Doublet of peel and pole.

Noun edit

pale (plural pales)

  1. A wooden stake; a picket.
    • 1707, John Mortimer, The Whole Art of Husbandry, London: H. Mortlock & J. Robinson, 2nd edition, 1708, Chapter 1, pp. 11-12,[3]
      [] if you deſign it a Fence to keep in Deer, at every eight or ten Foot diſtance, ſet a Poſt with a Mortice in it to ſtand a little ſloping over the ſide of the Bank about two Foot high; and into the Mortices put a Rail [] and no Deer will go over it, nor can they creep through it, as they do often, when a Pale tumbles down.
    • 1997, Gabrielle M. Lanier, Bernard L. Herman, Everyday Architecture of the Mid-Atlantic, page 90:
      Ceiling joists were sometimes grooved to receive riven staves or pales that secured mud-and-straw walling.
    • 2015, Mark E. Reinberger, Elizabeth McLean, The Philadelphia Country House:
      Pales (irregular, hand-riven, 1′′ × 4′′ boards) are inserted into grooves on both sides of the floor joists; on top of these, similar pales are laid at right angles; finally a plasterlike mixture is poured over and around the top pales,
  2. (archaic) Fence made from wooden stake; palisade.
    • 1591 (date written), William Shakespeare, “The First Part of Henry the Sixt”, in Mr. William Shakespeares Comedies, Histories, & Tragedies [] (First Folio), London: [] Isaac Iaggard, and Ed[ward] Blount, published 1623, →OCLC, (please specify the act number in uppercase Roman numerals), page 2:
      How are we park’d and bounded in a pale,
      A little herd of England’s timorous deer,
      Mazed with a yelping kennel of French curs!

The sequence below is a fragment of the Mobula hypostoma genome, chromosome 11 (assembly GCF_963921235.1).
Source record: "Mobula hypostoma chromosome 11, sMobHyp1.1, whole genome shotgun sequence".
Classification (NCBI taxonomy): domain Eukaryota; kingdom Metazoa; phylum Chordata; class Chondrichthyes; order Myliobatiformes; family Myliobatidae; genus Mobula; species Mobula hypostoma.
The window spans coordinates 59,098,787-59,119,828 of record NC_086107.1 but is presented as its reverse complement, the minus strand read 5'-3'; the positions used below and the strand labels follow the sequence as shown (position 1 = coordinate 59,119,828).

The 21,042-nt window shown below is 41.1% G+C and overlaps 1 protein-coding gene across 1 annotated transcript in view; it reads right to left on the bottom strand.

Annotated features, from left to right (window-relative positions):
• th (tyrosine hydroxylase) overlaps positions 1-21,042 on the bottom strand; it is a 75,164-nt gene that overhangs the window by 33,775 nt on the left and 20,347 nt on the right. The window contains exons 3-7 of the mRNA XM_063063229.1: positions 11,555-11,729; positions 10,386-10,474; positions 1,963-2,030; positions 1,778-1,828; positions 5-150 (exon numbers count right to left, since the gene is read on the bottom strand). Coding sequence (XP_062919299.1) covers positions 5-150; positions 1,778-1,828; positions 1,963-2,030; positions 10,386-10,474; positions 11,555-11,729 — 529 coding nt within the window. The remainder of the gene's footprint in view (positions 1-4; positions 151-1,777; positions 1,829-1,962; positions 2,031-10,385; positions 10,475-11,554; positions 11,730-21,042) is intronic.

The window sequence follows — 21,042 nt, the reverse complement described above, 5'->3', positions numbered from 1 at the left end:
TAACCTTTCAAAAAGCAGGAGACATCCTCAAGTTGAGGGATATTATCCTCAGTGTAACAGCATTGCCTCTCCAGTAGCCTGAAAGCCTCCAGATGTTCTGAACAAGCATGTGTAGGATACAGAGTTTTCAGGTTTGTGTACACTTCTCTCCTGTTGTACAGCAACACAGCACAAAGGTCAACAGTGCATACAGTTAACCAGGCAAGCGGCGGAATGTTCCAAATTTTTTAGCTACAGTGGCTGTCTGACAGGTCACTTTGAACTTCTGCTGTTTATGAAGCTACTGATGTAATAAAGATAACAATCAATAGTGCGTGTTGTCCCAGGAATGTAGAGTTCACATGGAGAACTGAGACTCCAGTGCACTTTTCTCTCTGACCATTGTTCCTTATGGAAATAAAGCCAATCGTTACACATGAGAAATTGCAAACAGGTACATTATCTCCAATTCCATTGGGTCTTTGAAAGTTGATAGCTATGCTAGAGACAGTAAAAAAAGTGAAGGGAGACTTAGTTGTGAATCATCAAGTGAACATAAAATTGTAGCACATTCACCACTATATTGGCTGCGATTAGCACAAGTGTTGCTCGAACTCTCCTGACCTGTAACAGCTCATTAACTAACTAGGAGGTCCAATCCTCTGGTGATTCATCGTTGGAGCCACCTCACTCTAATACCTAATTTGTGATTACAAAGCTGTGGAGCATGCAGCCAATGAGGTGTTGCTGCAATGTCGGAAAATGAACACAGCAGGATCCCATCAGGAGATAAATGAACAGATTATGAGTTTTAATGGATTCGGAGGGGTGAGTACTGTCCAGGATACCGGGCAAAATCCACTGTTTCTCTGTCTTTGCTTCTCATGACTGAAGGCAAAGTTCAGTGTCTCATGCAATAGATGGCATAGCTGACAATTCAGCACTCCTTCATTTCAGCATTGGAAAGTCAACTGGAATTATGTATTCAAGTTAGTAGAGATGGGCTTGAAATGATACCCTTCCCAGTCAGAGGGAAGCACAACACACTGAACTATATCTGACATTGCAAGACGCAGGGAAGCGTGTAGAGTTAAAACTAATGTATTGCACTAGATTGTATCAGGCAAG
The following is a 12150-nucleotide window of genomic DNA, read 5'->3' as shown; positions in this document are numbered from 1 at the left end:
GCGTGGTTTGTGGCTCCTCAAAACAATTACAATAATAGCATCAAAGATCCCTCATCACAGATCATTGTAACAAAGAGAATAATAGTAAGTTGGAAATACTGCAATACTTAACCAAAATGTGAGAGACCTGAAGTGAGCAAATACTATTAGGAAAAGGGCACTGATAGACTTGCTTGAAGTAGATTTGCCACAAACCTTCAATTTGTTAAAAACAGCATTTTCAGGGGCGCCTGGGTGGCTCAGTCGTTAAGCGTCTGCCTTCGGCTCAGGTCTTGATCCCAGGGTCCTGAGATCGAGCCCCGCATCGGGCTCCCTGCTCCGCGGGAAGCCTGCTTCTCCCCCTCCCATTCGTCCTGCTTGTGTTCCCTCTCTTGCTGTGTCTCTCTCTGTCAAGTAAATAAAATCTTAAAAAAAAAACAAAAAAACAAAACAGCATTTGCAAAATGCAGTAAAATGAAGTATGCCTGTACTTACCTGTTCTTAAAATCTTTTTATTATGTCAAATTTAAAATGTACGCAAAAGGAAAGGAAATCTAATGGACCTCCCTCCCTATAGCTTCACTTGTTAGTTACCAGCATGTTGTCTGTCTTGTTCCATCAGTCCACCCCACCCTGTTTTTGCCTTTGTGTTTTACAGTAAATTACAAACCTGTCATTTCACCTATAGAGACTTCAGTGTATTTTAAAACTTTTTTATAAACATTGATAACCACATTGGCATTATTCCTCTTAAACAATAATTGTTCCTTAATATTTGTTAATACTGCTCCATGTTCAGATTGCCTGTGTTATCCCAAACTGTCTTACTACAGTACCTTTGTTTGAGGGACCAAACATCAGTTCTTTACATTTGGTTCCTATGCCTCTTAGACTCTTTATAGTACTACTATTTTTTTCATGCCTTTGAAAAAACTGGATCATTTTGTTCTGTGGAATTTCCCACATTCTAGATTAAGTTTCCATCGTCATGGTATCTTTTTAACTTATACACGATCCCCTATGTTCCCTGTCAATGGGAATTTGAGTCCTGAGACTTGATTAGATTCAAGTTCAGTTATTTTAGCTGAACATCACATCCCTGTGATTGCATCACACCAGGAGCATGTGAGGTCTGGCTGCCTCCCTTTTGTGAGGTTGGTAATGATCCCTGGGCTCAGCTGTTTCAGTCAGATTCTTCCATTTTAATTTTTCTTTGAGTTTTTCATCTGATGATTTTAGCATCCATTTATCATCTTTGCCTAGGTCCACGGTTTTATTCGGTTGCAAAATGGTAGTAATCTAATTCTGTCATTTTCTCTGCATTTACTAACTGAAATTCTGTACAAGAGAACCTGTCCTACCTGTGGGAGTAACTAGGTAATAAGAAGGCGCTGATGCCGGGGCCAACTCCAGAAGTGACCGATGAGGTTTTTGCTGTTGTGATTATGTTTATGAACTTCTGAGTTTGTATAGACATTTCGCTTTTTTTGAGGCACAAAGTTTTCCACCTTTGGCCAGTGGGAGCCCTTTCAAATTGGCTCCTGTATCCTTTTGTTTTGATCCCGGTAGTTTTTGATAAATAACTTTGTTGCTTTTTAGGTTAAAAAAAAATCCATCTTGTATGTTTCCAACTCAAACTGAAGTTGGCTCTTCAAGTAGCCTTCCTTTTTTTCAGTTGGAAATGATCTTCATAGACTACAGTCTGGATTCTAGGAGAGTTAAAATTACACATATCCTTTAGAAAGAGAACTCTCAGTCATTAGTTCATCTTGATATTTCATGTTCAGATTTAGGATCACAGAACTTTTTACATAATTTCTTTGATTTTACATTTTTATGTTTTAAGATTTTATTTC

• 1615, Ralph Hamor, A True Discourse of the Present Estate of Virginia[4], London: William Welby, page 13:
      Fourthly, they ſhall not vpon any occaſion whatſoeuer breake downe any of our pales, or come into any of our Townes or forts by any other waies, iſſues or ports then ordinary [...].
  3. (by extension) Limits, bounds (especially before of).
    • 1645, John Milton, Il Penseroso, in The Poetical Works of Milton, volume II, Edinburgh: Sands, Murray, and Cochran, published 1755, p. 151, lines 155–160:[5]
      But let my due feet never fail, / To walk the ſtudious cloyſters pale, / And love the high embowed roof, / With antic pillars maſſy proof, / And ſtoried windows richly dight, / Caſting a dim religious light.
    • 1900, Jack London, The Son of the Wolf:The Wisdom of the Trail:
      Men so situated, beyond the pale of the honor and the law, are not to be trusted.
    • 1919, B. G. Jefferis, J. L. Nichols, Searchlights on Health:When and Whom to Marry:
      All things considered, we advise the male reader to keep his desires in check till he is at least twenty-five, and the female not to enter the pale of wedlock until she has attained the age of twenty.
  4. The bounds of morality, good behaviour or judgment in civilized company, in the phrase beyond the pale.
  5. (heraldry) A vertical band down the middle of a shield.
    Coordinate terms: pallet, endorse, cottise
  6. (archaic) A territory or defensive area within a specific boundary or under a given jurisdiction.
    1. (historical) The parts of Ireland under English jurisdiction.
    2. (historical) The territory around Calais under English control (from the 14th to 16th centuries).
      • 2009, Hilary Mantel, Wolf Hall, Fourth Estate, published 2010, page 402: